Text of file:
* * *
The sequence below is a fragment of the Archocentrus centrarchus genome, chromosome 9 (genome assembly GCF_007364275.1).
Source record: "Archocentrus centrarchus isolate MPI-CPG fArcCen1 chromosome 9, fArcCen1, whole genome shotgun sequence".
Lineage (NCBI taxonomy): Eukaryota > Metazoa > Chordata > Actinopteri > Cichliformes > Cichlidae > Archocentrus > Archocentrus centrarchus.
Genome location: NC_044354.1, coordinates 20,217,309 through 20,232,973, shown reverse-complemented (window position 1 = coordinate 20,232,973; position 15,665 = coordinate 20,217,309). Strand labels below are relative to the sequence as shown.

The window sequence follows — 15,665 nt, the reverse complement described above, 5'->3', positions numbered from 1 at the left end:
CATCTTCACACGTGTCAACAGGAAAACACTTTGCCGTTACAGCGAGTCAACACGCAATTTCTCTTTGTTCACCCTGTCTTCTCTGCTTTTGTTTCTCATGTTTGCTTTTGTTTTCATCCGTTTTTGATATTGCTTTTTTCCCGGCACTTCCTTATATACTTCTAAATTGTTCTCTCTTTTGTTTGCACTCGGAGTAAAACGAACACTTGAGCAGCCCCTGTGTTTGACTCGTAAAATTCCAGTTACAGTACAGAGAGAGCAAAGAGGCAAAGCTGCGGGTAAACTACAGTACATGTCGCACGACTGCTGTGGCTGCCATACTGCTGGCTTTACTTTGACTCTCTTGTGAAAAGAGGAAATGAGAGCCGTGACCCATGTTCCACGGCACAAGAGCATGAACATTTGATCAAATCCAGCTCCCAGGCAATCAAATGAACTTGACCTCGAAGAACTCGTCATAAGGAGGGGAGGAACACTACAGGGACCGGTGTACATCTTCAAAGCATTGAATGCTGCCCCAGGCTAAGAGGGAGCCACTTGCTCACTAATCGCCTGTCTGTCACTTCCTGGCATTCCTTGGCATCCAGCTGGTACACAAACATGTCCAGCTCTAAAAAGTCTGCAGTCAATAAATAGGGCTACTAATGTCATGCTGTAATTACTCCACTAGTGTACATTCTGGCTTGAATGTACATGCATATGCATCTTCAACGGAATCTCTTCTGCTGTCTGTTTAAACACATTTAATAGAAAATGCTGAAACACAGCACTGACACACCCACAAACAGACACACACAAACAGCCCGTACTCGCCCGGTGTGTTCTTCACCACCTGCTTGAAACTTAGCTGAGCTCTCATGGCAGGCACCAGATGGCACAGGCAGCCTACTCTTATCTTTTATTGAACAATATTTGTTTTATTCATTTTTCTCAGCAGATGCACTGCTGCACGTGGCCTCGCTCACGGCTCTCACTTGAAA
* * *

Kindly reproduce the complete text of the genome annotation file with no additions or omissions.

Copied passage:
The sequence below is a fragment of the Archocentrus centrarchus genome, chromosome 9 (genome assembly GCF_007364275.1).
Source record: "Archocentrus centrarchus isolate MPI-CPG fArcCen1 chromosome 9, fArcCen1, whole genome shotgun sequence".
Lineage (NCBI taxonomy): Eukaryota > Metazoa > Chordata > Actinopteri > Cichliformes > Cichlidae > Archocentrus > Archocentrus centrarchus.
Genome location: NC_044354.1, coordinates 20,217,309 through 20,232,973, shown reverse-complemented (window position 1 = coordinate 20,232,973; position 15,665 = coordinate 20,217,309). Strand labels below are relative to the sequence as shown.

The window sequence follows — 15,665 nt, the reverse complement described above, 5'->3', positions numbered from 1 at the left end:
CATCTTCACACGTGTCAACAGGAAAACACTTTGCCGTTACAGCGAGTCAACACGCAATTTCTCTTTGTTCACCCTGTCTTCTCTGCTTTTGTTTCTCATGTTTGCTTTTGTTTTCATCCGTTTTTGATATTGCTTTTTTCCCGGCACTTCCTTATATACTTCTAAATTGTTCTCTCTTTTGTTTGCACTCGGAGTAAAACGAACACTTGAGCAGCCCCTGTGTTTGACTCGTAAAATTCCAGTTACAGTACAGAGAGAGCAAAGAGGCAAAGCTGCGGGTAAACTACAGTACATGTCGCACGACTGCTGTGGCTGCCATACTGCTGGCTTTACTTTGACTCTCTTGTGAAAAGAGGAAATGAGAGCCGTGACCCATGTTCCACGGCACAAGAGCATGAACATTTGATCAAATCCAGCTCCCAGGCAATCAAATGAACTTGACCTCGAAGAACTCGTCATAAGGAGGGGAGGAACACTACAGGGACCGGTGTACATCTTCAAAGCATTGAATGCTGCCCCAGGCTAAGAGGGAGCCACTTGCTCACTAATCGCCTGTCTGTCACTTCCTGGCATTCCTTGGCATCCAGCTGGTACACAAACATGTCCAGCTCTAAAAAGTCTGCAGTCAATAAATAGGGCTACTAATGTCATGCTGTAATTACTCCACTAGTGTACATTCTGGCTTGAATGTACATGCATATGCATCTTCAACGGAATCTCTTCTGCTGTCTGTTTAAACACATTTAATAGAAAATGCTGAAACACAGCACTGACACACCCACAAACAGACACACACAAACAGCCCGTACTCGCCCGGTGTGTTCTTCACCACCTGCTTGAAACTTAGCTGAGCTCTCATGGCAGGCACCAGATGGCACAGGCAGCCTACTCTTATCTTTTATTGAACAATATTTGTTTTATTCATTTTTCTCAGCAGATGCACTGCTGCACGTGGCCTCGCTCACGGCTCTCACTTGAAA